This is our own problem. This problem exists here, with us, and not at all far off. True, the terrible ramifications of Israeli policies are taking place far away from us, but the problematic policy lives right here, and it is in the hands of our elected officials. And when you compare the amount and degree of suffering all over the world that this policy creates, our own problems here, as serious as they are, are dwarfed. 400,000 people were killed in the civil war in South Sudan, where Israeli weapons were sold to both sides. Tens of thousands were murdered and over 800,000 people were turned into refugees as a result of the genocide in Burma. Israel allowed weapons sales to the Burmese government even as the genocide took place. Tens of thousands of people have been killed with no due process in the Phillippines, and the examples go on and one, repeated in many countries. Every single day. Because of Israeli weapons exports, we are complicit in all of these crimes. 


We are leftists. And rightists. Religious. And secular. And everything in between and to the side. But we are absolutely not anti-Israel. The opposite is true. We believe in the vision of the state of Israel of the founders, of a state that would be a moral light unto the nations. We believe in the words of David Ben Gurion that “the state of Israel will not be measured by its wealth, its army, or its tactics, but by its moral character and human values.” Some people connect to Yanshoof’s goals from the direction of universal human rights, others from a direction of Jewish law and values, some from the vision of the prophets, others from the vision of the founders. Some connect from a sense of historical responsibility as a nation that has suffered so greatly, others from a global responsibility to reduce suffering in the world. The truth is that, as far as questions of national security, there is no issue in which there is greater consensus across the spectrum than this one, and that is the way it should be. 

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Organizational Commitment

Organizational Commitment: A Call for Transparent, Ethical Oversight of Defense Exports

 We, the undersigned organizations, call on Israel to enact robust, transparent legislation to establish moral red lines on weapons exports, to end the Israel’s government’s approval of weapons export to governments engaged in the gross violation of human rights.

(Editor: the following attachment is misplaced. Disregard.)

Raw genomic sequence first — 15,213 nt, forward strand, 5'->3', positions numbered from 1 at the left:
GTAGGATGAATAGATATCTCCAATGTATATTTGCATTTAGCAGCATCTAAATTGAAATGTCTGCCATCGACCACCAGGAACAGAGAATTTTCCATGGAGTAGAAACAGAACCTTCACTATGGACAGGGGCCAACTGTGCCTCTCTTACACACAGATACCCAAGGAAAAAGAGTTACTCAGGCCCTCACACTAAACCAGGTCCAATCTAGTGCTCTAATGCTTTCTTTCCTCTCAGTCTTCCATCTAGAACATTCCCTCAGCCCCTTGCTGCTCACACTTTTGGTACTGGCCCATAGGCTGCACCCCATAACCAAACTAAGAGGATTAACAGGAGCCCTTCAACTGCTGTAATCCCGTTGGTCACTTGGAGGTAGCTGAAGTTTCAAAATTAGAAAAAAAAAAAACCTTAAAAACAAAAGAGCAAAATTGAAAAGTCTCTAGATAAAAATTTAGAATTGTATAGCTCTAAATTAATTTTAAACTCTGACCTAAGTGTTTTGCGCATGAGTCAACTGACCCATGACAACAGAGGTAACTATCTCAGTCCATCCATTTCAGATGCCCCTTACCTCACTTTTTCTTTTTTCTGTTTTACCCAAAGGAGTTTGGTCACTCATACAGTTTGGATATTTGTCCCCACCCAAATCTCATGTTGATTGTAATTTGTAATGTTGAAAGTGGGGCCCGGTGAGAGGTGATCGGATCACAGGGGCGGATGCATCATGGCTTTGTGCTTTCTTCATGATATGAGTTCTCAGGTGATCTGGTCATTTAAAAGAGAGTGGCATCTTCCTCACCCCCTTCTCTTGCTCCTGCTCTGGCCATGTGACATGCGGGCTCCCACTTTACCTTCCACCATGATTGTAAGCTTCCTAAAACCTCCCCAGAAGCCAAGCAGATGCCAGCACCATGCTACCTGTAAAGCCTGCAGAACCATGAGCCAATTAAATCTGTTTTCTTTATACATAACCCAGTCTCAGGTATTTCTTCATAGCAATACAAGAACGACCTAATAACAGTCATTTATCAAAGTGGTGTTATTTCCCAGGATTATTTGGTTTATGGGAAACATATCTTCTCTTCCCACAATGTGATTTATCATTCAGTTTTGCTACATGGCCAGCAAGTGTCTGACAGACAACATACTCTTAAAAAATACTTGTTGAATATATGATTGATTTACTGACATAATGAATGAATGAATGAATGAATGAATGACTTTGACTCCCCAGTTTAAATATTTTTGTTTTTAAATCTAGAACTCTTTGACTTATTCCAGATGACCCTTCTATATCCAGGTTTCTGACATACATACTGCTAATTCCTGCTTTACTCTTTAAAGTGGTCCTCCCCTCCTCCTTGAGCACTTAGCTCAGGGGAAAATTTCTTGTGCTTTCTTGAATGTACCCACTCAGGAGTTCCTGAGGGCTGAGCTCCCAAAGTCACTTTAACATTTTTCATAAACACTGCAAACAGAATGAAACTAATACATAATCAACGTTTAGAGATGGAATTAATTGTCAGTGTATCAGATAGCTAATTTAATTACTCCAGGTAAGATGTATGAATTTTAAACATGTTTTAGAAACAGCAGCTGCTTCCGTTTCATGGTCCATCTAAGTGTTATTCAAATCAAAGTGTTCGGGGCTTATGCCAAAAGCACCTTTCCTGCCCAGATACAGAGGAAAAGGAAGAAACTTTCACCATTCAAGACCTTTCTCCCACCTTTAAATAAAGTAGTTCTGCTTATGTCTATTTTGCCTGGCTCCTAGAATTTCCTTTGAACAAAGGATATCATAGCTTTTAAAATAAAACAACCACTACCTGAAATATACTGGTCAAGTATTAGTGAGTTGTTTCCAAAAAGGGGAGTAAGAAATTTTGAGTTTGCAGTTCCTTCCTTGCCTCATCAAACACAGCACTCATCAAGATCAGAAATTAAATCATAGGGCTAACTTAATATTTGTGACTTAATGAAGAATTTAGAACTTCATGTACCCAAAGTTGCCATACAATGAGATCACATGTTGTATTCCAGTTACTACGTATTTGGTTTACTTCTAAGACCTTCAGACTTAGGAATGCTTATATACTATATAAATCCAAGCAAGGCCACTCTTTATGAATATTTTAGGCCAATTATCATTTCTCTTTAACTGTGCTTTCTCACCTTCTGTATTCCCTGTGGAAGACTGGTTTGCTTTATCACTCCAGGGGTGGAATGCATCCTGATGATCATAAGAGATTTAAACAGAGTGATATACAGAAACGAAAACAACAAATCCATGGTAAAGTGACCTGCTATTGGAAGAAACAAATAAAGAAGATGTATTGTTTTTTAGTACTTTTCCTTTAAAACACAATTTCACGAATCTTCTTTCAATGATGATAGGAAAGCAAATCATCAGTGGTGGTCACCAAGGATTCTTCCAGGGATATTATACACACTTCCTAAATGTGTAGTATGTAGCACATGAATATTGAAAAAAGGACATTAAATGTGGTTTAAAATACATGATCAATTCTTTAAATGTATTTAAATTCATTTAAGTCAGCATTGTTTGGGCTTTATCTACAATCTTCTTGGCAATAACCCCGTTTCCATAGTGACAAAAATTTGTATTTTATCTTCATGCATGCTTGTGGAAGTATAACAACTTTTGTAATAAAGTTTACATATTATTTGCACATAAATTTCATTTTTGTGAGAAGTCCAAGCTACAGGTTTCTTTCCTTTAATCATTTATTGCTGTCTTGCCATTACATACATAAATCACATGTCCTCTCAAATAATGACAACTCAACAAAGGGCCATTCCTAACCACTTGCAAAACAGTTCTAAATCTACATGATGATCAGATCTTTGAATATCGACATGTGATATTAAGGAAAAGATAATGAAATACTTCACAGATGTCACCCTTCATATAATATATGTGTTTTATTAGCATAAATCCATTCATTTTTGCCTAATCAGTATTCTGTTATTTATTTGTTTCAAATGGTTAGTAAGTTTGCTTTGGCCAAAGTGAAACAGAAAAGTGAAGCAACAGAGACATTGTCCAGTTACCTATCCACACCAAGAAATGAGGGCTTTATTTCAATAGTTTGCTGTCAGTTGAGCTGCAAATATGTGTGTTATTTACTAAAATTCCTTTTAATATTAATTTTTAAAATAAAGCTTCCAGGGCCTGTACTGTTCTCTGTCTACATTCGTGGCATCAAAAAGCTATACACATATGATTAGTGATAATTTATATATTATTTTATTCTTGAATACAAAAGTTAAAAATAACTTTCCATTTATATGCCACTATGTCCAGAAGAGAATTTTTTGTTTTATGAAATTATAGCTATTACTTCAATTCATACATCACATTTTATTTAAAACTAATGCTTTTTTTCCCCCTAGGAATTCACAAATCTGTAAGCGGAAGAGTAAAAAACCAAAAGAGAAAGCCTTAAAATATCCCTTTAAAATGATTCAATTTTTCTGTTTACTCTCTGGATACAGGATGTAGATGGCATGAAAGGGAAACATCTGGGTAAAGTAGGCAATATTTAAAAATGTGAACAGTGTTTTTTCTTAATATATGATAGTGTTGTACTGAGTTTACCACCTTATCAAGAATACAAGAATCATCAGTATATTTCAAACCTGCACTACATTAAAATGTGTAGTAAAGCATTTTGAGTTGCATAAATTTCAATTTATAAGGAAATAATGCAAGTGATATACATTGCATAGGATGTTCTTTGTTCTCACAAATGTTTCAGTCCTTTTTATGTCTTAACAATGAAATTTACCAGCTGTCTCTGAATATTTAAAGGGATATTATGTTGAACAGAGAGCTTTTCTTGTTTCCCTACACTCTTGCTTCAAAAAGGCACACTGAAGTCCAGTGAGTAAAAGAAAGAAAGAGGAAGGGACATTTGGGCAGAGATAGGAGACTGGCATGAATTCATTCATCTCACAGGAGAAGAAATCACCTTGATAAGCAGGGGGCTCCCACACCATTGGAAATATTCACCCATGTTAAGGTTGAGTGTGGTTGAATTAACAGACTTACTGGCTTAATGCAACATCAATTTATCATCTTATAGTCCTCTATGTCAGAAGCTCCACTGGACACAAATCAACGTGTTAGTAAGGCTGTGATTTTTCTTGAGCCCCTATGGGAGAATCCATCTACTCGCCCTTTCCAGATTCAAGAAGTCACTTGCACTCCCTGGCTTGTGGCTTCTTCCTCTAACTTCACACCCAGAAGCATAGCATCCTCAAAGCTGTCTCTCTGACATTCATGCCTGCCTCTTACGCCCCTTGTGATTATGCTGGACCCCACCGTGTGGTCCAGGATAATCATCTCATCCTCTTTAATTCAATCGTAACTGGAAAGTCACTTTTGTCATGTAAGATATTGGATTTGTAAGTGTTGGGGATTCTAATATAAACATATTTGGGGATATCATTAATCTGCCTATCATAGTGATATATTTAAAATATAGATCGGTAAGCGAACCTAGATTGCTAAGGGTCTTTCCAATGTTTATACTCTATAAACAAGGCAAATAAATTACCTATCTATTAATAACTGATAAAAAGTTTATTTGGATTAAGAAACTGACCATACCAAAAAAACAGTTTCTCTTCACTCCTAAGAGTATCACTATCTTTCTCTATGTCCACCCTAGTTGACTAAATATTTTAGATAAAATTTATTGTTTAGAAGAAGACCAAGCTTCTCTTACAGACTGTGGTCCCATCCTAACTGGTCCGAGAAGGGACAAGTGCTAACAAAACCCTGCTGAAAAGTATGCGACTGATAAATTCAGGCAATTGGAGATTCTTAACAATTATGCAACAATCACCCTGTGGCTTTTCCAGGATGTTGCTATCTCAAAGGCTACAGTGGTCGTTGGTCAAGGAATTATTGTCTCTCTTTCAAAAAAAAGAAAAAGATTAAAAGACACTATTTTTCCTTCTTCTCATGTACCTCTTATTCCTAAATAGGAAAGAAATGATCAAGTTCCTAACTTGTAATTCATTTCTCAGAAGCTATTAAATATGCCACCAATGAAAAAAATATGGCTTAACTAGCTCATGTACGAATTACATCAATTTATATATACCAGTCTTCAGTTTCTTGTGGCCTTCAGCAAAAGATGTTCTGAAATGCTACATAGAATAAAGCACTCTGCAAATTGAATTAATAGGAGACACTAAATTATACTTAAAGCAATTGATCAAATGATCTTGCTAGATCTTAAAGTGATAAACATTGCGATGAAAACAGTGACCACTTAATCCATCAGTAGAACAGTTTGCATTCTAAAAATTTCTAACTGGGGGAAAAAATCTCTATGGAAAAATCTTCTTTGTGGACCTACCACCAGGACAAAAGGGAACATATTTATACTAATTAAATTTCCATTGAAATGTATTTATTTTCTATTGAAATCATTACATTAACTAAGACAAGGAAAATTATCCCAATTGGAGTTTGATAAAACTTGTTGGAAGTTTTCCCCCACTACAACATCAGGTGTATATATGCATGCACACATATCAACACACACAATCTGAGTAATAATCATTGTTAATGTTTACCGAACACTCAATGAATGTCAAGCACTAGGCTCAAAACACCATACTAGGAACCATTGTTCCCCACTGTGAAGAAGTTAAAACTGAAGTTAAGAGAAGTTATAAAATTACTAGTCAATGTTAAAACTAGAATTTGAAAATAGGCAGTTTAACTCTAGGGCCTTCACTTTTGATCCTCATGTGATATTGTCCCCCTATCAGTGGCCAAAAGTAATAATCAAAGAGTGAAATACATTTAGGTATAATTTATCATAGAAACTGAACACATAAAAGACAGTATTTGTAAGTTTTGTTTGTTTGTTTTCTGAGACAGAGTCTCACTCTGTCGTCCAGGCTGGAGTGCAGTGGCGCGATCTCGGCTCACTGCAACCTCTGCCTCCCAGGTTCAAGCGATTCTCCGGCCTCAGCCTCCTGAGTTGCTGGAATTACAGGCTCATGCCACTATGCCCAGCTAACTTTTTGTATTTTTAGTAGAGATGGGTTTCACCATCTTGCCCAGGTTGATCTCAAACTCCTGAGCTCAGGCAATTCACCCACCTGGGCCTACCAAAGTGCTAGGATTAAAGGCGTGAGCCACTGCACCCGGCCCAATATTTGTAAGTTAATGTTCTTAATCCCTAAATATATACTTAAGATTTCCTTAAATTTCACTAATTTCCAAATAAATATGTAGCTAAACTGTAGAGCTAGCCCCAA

The state of Israel, founded on the vision of freedom, justice and peace found in the Hebrew prophets, finds itself today as one of the top ten weapons exporters in the world. Although government oversight on this industry exists, there is no legal limit set on weapons sales to countries engaged in gross human rights violations, in contrast to the United States and the European Union, where such laws do exist. Additionally, in Israel, as opposed to other democracies, there is no transparency regarding the identity of the clients of the weapons industry. Despite this lack of transparency, we know for a fact that Israeli weapons are sold to many countries that systematically violate human rights, including countries that have committed ethnic cleansing and genocide. 

Fundamental Principles

Therefore, we see an urgent need for an amendment to the security export law that creates a moral red line as a first condition for receiving an export license, as well as an effective and transparent mechanism for enforcing the law.

 A. A moral red line

 Every request to export Israeli weapons needs to receive the approval of DECA, the Defence Exports Control Agency, Defence Ministry’s unit for oversight on weapons exports, in order to ensure that the transaction does not negatively affect Israel’s security and diplomatic interests. Prior to this stage, there must be an evaluation of the potential client in order to ensure that it is not likely that Israeli weapons will be used to violate human rights. Failing this test must mean that a license is not issued, even if there may be economic, security or diplomatic interests that advocate for the sale to take place.

 B. Effective Oversight

The moral criteria for receiving an export license should be established and applied by an independent committee that includes representatives from outside the military and the government, such as academics and experts in human rights.

 C. Transparency

Whenever there is a question regarding Israeli weapons in the hands of brutal regimes, the claim is that revealing any information will negatively effect Israel’s security and diplomatic interests. Israel must allow for a level of transparency similar to other democratic nations, who report on their weapons exports, and particularly, on embargoes that they establish, in a transparent manner.